I digress. I could get into a much longer tirade about what do they think happens in prison when violent offenders are placed with other offenders violent or not in an enclosed space. Or that is how the criminal justice system works, you commit a crime and you go to jail or prison, not back to kindergarten. I truly wonder how many of these journalists have either been the victim of a crime requiring a prison sentence or at the very least had family members that were victims of these individuals. However, the real way that both the prison systems in both the United States, The United Kingdom and elsewhere can be reduced is to eliminate the person that may be slated for one of these institutions, which realistically rehabilitate the few not the many; is to stop that person male or female from ever committing a crime in the first place.

You are always going to have crime, but we can radically reduce much of it by starting to direct children from pre-school and beyond to do the right thing. We all know this is so easy to say and yet in our societies so hard to do. Poverty, lack of parental direction, and mental health all have to be impacted during the formative stages of the youth being presented now in our communities. If not the cycle of crime and oftentimes the violence it generates will never be broken.

Those in Law Enforcement can be subject to being stalked

When I lecture to an audience that is primarily made up of law enforcement and those associated with the criminal justice system, parole, probation, court victim advocates, etc., I usually always get at least one or two cops or parole or probation officers that raise their hands when I ask who in the audience has been stalked.

When you pick up a copy of my book, Antidote For A Stalker, you will see that really no one is safe from becoming a victim of stalking. Most probation officers are stalked by those they are tasked with supervising that are currently stalkers, or have been stalkers in the past and assigned to the probation or parole officer’s caseload.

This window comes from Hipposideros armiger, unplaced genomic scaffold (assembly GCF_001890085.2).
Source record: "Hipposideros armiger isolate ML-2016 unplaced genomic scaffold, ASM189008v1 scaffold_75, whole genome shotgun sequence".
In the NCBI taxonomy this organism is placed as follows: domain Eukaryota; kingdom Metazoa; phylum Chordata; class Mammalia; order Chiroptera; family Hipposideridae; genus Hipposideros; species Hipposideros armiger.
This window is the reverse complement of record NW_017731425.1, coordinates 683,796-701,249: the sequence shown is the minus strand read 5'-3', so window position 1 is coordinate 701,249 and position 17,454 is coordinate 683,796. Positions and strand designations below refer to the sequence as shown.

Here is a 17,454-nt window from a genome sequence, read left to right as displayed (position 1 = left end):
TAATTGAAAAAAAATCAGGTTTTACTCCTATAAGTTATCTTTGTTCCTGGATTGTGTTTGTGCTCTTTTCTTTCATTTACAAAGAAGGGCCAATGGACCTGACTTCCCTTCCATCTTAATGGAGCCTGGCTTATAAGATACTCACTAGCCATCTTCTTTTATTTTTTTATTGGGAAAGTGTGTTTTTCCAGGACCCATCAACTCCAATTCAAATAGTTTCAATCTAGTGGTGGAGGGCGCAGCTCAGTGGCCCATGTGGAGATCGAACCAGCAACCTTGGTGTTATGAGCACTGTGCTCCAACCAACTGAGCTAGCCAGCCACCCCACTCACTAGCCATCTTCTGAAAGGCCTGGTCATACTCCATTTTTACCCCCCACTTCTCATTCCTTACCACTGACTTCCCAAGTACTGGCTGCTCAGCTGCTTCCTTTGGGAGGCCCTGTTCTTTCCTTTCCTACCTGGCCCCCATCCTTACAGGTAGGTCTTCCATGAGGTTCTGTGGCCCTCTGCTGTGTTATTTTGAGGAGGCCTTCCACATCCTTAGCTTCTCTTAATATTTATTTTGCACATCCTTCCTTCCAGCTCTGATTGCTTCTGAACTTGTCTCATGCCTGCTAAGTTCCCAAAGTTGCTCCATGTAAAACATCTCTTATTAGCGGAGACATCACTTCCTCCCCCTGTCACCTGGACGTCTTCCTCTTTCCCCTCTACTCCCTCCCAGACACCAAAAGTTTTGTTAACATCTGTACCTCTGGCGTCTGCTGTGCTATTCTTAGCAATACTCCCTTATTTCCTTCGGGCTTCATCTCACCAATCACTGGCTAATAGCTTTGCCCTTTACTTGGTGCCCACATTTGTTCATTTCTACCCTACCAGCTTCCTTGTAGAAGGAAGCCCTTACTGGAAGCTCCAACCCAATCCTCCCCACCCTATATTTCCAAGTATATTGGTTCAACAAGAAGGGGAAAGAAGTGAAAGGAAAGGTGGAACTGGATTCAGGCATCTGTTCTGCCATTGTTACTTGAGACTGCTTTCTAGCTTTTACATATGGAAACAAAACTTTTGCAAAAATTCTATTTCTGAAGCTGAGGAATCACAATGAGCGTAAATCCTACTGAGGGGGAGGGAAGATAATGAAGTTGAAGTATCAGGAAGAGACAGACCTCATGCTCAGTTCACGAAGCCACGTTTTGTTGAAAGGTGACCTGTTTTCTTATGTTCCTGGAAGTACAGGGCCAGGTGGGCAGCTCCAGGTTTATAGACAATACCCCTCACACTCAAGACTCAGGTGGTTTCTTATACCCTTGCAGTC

Cops on the other hand can pick up a stalker like this, but oftentimes they become victims of stalking outside of the workplace environment. I have and continue to work with several law enforcement individuals that are stalked. I recently had a chief of police contact me because she was being stalked by someone she had met in her personal life. There are times when detectives who are working stalkers start being stalked by the individual they are going after not because the stalker obsesses about them but because they are trying to gather as much information about that particular detective due to the fact that the detective is exerting power and control over their live and they do not like that. I have had two stalkers attempt to do that with me. Most of the time they tend to keep their distance because they know we can cause them grief and probably because we carry guns. Those in law enforcement that have stalkers that both harass them as well as their families can and do exhibit many of the same stressors  of any stalking victim. By the way, they don’t always get the immediate assistance with their cases that one might think. Once stalked, they gain a greater sympathy for anyone else that is or has been in the same position that they are currently in.

Due to the fact that stalkers are always trying to gather as much information about who is in their life, be they a victim or someone say in law enforcement that is interfering with what they are trying to do; we tell them not to give out information about themselves. We also advise them to remove any pictures of family, animals awards, etc. that could give anyone be they a stalker or not that they bring into their offices for any type of contact.

Sandra Bullock needs a break from stalking